Morrow, GA 30260, 
, Open Friday - Saturday 
8:30 - 5:00, 

   Just one section of the rich records trove Professor Davis has dug out from the state archives concentrates on information about Confederate soldiers and their relatives. In some cases, these records involve returning veterans after the war was over. If you’re interested in tracing your Clarke Confederate ancestors, the chances are good you’ll run across mentions of them in the Clarke County records housed in  the State Archives and published in Professor Davis’ Clarke County book.

   Of most interest to seekers of Civil War era information about relatives and friends in Clarke County are Record Group 129-2-4 Miscellaneous, Box 2: Civil War Era Files. Professor Davis did detailed searches of this record group at the Georgia State Archives.

   Here are some highlights of records he found involving Civil War and later time periods involving those with involvement in the era:
 Amnesty Oaths with 358 names of Clarke and a few other area residents who swore allegiance to the federal government after the war ended in 1865. Professor Davis also notes that physical descriptions and signatures of these persons are found in Microfilm Reel 287/40-8 at the Georgia Archives. His list of oath signers contains the names and ages of the signers.

Confederate Veterans Receiving Artificial Limbs in 1867 in Clarke County: 19 names.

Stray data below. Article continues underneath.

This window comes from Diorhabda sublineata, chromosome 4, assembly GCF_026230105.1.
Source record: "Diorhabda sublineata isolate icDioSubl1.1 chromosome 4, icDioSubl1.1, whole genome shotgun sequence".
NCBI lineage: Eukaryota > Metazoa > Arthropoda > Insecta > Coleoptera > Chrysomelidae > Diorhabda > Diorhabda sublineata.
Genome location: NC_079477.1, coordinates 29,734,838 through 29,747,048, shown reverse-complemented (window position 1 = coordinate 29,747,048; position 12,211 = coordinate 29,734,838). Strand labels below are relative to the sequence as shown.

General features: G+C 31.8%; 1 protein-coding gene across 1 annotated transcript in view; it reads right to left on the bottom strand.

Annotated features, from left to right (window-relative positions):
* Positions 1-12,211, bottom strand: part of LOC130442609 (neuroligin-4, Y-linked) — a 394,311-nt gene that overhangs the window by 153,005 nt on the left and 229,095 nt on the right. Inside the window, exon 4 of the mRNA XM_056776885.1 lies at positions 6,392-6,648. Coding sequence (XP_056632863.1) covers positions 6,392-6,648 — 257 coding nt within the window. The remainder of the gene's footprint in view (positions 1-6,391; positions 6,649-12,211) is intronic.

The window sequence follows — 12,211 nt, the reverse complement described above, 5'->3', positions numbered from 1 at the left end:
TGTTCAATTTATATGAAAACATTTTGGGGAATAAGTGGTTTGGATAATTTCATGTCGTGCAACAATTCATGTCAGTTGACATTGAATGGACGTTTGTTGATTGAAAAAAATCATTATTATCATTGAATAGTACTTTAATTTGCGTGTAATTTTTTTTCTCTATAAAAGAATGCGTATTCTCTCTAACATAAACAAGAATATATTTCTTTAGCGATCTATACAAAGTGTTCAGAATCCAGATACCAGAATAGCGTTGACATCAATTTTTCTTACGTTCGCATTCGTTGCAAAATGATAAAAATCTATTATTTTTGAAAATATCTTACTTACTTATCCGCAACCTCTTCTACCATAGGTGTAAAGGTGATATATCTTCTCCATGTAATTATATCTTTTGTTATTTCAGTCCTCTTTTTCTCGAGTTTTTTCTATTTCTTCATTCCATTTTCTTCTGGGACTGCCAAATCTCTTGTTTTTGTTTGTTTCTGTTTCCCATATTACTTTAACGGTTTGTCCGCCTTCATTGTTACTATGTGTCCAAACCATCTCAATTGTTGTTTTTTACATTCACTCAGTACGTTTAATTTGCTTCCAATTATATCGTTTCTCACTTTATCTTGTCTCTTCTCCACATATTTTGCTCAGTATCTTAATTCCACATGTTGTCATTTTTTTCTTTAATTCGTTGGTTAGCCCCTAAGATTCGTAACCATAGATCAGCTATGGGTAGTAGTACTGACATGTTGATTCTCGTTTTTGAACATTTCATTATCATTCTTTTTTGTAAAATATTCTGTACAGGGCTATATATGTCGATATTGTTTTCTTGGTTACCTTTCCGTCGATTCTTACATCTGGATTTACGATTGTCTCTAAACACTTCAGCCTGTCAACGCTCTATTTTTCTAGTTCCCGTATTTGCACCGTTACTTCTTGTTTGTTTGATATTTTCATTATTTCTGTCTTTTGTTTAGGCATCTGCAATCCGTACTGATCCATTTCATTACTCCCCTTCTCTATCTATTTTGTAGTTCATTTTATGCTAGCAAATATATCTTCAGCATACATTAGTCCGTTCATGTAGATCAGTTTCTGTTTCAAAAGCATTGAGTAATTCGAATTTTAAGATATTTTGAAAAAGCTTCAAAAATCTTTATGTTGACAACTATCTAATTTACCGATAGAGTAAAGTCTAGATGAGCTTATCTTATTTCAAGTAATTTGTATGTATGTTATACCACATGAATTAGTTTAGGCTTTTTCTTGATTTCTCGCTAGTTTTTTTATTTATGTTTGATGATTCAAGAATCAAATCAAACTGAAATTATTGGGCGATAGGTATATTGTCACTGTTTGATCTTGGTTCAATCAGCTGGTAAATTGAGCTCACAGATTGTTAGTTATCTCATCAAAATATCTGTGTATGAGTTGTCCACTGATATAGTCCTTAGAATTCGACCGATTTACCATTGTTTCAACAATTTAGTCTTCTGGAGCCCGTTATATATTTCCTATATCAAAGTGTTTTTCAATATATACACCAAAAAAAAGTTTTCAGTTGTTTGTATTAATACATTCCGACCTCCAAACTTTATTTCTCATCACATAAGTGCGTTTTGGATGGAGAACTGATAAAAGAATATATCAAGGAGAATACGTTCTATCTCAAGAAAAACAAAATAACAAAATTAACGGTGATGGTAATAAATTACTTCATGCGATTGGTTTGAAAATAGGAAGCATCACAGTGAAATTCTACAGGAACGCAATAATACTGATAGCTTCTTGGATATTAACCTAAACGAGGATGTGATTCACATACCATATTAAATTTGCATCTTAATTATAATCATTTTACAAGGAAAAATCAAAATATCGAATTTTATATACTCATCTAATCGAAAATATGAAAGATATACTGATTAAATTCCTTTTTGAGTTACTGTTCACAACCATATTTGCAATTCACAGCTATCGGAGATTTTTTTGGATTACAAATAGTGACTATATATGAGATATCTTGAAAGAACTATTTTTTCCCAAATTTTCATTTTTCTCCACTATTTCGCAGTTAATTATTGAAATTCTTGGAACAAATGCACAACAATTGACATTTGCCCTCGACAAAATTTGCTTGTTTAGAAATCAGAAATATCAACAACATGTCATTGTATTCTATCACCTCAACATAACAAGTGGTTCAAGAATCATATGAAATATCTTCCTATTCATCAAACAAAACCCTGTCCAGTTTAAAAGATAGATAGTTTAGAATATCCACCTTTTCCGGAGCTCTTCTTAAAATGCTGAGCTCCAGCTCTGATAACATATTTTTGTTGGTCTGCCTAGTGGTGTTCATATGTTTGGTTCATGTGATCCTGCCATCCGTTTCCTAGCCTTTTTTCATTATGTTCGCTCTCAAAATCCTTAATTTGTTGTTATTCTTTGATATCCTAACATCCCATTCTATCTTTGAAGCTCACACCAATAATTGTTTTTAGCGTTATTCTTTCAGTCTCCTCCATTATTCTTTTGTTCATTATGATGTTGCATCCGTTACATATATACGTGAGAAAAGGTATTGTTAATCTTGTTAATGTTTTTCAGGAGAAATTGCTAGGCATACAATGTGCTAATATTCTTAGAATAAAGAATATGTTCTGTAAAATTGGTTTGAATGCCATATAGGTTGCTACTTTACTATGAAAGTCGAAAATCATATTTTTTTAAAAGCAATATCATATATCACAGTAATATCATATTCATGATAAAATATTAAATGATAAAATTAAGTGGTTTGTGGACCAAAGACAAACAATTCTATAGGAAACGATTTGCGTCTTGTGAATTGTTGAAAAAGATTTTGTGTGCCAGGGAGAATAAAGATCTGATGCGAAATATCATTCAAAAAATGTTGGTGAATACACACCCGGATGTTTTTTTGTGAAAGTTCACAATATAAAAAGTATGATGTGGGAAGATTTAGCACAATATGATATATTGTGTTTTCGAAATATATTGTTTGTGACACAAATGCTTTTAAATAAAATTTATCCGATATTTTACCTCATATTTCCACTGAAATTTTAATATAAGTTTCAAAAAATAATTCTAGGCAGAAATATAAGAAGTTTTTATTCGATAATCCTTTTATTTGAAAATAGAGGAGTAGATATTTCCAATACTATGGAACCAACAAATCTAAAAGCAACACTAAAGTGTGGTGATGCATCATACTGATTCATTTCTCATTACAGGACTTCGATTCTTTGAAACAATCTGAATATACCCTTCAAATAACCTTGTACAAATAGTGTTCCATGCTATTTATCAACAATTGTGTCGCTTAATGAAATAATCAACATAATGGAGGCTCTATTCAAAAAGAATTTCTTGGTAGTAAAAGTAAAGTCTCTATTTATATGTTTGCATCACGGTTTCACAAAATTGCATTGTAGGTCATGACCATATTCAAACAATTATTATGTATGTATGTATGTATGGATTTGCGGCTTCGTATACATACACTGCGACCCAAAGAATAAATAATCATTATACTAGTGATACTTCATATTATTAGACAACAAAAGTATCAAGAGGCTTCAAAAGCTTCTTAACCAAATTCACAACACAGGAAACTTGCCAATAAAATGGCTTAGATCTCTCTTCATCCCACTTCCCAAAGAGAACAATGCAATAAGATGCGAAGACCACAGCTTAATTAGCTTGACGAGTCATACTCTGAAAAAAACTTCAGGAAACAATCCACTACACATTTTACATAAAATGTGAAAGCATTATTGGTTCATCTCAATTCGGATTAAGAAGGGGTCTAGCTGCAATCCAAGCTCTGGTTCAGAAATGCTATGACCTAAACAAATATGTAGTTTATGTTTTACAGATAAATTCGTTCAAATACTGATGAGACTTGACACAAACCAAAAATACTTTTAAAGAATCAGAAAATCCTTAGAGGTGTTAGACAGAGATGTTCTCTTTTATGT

Extensive Confederate Records, 1862-1892: Includes: Names of Confederate widows, 27 names.

Guardians or persons having charge of orphan of deceased soldier: 29 names.

Persons dependent upon deceased soldiers for support: 4 names.

Soldiers crippled for life: 1 name.

Aged or infirm white persons: 13 names. I assume these are persons dependent upon Confederate veterans. On the back of this list are 23 names of African-Americans.

A long list of widows, wives and infirm persons and their families whose service in the Confederate Army caused much hardship for the families in Clarke County.

A list of persons entitled to receive salt from the Confederate government. Salt was in tremendously short supply in the Confederate states during the war.

Lists of more aged and infirm persons, persons dependent on soldiers for support, soldiers’ widows, more guardians of orphans of deceased soldiers.

A list of citizens made destitute by the war, as of April 15, 1864. Sixty-six names of whites and 42 names of African-Americans.